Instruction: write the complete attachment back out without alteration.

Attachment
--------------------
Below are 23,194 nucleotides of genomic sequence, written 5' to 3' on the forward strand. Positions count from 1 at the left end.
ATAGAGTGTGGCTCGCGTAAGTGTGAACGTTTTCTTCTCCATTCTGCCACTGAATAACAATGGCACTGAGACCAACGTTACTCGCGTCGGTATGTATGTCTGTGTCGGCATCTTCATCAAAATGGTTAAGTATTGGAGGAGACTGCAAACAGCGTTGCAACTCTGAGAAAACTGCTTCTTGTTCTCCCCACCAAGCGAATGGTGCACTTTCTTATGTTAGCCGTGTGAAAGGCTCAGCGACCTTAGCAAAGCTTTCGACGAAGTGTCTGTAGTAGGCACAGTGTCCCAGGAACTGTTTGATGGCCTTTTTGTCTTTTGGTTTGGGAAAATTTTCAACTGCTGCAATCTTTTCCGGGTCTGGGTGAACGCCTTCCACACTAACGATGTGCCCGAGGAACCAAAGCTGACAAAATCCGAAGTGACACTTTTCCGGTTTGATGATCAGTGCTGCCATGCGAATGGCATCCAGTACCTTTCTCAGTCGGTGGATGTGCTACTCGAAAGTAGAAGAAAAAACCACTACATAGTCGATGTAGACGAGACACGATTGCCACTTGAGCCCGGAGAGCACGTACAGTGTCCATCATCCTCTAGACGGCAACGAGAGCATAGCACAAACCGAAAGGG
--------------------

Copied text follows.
Below are 23,194 nucleotides of genomic sequence, written 5' to 3' on the forward strand. Positions count from 1 at the left end.
ATAGAGTGTGGCTCGCGTAAGTGTGAACGTTTTCTTCTCCATTCTGCCACTGAATAACAATGGCACTGAGACCAACGTTACTCGCGTCGGTATGTATGTCTGTGTCGGCATCTTCATCAAAATGGTTAAGTATTGGAGGAGACTGCAAACAGCGTTGCAACTCTGAGAAAACTGCTTCTTGTTCTCCCCACCAAGCGAATGGTGCACTTTCTTATGTTAGCCGTGTGAAAGGCTCAGCGACCTTAGCAAAGCTTTCGACGAAGTGTCTGTAGTAGGCACAGTGTCCCAGGAACTGTTTGATGGCCTTTTTGTCTTTTGGTTTGGGAAAATTTTCAACTGCTGCAATCTTTTCCGGGTCTGGGTGAACGCCTTCCACACTAACGATGTGCCCGAGGAACCAAAGCTGACAAAATCCGAAGTGACACTTTTCCGGTTTGATGATCAGTGCTGCCATGCGAATGGCATCCAGTACCTTTCTCAGTCGGTGGATGTGCTACTCGAAAGTAGAAGAAAAAACCACTACATAGTCGATGTAGACGAGACACGATTGCCACTTGAGCCCGGAGAGCACGTACAGTGTCCATCATCCTCTAGACGGCAACGAGAGCATAGCACAAACCGAAAGGG